Science is at the heart of almost everything this country must do to meet the health, social, environmental and standard-of-living ambitions of every New Zealander, says Sir Peter Gluckman, the first chief science adviser to a New Zealand Prime Minister.

In a call to New Zealanders to change their attitude to science to regain the "positivity and innovative strength" of the 60s and 70s and lift the country's productivity, Sir Peter told an audience at the crown's AgResearch institute in Hamilton yesterday he could not think of one challenge society and the planet faced in which science was not part of the solution.

"I believe the issue of public understanding of science is central to science being part of our national strategy for building."

The Liggins Institute professor said he would not be giving many public speeches in his new job and he pulled no punches in this one.

He said New Zealand had become ambivalent towards science, the science community had increasingly focused on survival rather than contribution and had "worn out its credibility in pleas to 'just give us more money'," and businesses came too late to science to solve problems.

Competition between scientists and their organisations for science money and resources in a lightly populated country "at the end of the world" had been at the expense of collaboration, Sir Peter said.

The media, mass and science, also got a serve for failing to inform the public about science "appropriately".

"We seem to have forgotten that science and technology, particularly in the agricultural sector, played an essential role in getting this nation to the social and economic pinnacle it once reached, and in my view is absolutely central to us again moving ahead."

Sir Peter emphasised he was not in the job to be a lobbyist for scientists, universities, or crown research institutes (CRIs). "I can only be a lobbyist for New Zealand. I am in this role to help the PM and his advisers use science best to advance New Zealand."

Nor was he a policymaker, he said.

The positioning of science had changed. "We are not high priests pontificating on the world, we are people who use ways of developing knowledge to build knowledge on which others can act.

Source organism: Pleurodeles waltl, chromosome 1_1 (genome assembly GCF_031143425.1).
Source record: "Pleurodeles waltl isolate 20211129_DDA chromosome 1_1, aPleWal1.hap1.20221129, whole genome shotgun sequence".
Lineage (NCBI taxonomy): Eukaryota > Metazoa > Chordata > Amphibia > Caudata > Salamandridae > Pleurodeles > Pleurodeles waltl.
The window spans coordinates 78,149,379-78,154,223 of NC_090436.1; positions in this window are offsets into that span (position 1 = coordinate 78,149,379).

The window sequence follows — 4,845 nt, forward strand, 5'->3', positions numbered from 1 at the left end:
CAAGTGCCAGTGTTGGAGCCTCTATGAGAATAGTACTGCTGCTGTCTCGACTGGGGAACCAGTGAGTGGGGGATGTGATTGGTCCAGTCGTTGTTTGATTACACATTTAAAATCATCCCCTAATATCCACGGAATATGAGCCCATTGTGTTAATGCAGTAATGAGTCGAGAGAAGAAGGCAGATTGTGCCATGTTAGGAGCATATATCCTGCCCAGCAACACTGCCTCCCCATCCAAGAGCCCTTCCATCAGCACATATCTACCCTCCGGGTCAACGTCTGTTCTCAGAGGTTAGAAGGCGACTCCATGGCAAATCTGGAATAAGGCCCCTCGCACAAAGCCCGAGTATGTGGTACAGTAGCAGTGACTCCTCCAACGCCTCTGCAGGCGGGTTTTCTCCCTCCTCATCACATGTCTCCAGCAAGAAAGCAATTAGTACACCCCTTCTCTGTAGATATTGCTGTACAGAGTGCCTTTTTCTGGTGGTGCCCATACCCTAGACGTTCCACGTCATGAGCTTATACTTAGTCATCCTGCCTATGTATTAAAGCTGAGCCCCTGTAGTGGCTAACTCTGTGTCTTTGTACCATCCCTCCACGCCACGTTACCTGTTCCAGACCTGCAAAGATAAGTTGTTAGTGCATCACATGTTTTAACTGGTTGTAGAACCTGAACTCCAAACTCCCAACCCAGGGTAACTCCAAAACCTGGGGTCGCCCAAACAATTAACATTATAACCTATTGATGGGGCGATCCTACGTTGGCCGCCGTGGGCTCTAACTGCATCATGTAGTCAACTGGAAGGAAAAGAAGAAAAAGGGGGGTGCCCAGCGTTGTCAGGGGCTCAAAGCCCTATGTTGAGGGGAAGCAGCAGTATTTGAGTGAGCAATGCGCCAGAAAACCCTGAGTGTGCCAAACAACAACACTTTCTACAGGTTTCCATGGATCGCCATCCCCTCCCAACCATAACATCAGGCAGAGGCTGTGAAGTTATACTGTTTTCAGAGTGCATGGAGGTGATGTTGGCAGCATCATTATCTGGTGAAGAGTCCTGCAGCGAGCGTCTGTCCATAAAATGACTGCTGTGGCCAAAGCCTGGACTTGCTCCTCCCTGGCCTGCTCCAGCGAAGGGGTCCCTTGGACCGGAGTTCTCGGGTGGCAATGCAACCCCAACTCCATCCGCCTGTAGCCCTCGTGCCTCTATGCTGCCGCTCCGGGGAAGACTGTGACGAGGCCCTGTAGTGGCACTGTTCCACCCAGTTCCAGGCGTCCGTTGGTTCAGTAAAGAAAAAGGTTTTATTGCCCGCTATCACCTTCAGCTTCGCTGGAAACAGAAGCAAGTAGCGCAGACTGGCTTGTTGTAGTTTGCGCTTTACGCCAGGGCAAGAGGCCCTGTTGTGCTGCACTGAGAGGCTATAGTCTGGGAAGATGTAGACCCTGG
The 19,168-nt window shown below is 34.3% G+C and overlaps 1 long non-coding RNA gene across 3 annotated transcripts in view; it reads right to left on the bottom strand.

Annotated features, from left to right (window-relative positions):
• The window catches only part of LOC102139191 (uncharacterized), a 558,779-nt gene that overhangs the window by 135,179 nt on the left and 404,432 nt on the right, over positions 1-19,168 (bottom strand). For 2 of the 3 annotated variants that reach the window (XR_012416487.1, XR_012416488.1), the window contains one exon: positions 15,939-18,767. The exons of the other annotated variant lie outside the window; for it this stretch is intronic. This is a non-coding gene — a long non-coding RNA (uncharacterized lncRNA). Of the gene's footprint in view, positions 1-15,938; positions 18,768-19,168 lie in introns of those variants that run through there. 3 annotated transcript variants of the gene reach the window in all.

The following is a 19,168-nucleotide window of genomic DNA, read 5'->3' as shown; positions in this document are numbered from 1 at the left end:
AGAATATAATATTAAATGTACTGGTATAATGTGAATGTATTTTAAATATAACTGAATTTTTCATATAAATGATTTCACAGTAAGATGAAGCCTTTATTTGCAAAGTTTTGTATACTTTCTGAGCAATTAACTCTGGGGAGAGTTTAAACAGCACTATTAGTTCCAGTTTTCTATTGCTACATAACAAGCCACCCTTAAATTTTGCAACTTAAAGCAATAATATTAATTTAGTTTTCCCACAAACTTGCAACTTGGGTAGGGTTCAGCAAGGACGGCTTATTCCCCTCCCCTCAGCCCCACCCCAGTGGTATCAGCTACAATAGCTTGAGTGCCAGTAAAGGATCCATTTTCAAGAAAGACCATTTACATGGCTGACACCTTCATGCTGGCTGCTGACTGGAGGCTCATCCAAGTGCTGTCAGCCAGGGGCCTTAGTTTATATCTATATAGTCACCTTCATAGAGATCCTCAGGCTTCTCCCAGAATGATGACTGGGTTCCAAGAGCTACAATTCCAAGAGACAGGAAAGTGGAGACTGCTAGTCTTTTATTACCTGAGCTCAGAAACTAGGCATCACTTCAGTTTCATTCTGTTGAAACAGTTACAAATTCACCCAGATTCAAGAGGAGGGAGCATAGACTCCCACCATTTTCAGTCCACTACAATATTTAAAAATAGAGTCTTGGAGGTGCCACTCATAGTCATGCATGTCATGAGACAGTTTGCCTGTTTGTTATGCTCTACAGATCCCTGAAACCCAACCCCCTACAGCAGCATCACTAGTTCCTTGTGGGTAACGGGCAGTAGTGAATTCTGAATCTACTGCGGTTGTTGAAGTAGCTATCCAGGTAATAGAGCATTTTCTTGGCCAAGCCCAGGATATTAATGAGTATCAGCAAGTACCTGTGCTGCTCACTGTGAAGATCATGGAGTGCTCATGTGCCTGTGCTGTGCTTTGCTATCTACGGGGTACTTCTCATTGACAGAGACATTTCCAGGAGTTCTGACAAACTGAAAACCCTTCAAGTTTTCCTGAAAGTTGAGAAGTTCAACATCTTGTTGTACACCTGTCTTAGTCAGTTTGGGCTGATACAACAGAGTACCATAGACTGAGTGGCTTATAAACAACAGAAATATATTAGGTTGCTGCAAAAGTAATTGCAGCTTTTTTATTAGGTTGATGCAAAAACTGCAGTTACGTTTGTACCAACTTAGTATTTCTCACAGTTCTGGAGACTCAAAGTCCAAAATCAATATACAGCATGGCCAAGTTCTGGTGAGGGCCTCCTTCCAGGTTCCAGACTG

"But not all knowledge will be accepted and I think the social contract between science and society is such that science ... is also about assisting the acceptance of that knowledge."

Scientific progress could conflict with cultures and ethical values of society but familiarity reduced fear, Sir Peter said.

A strong message in his speech was that the importance of science could go far beyond its use in agriculture.

"Research can greatly enhance the quality of return in our health, education and social welfare systems, to name a few. Science can have enormous value in sustaining our environment."

Sir Peter cited a new report from the Royal Society in London which showed basic research had "enormous" flow-on effects to the service industry, from banking to retail to mathematics and social science.

"The leverage of this less quantifiable gain can be enormous. After all, 70 per cent of our economy is inside the service sector.

"There is an even more fundamental reason, we need to see a change in the whole attitude of New Zealand if national productivity is to rise, whether we are scientists, farmers, or truck drivers."

He warned that taxpayer money was scarce: "No public funding of research should occur without evidence of true scientific evaluation."

Sir Peter said he found it "extraordinary" CRIs did not have external, independent, high-quality advisory boards providing audits and suggesting strategic opportunities.

Also hard to comprehend was a state funding system for science which made money for innovative opportunity projects available only every three years.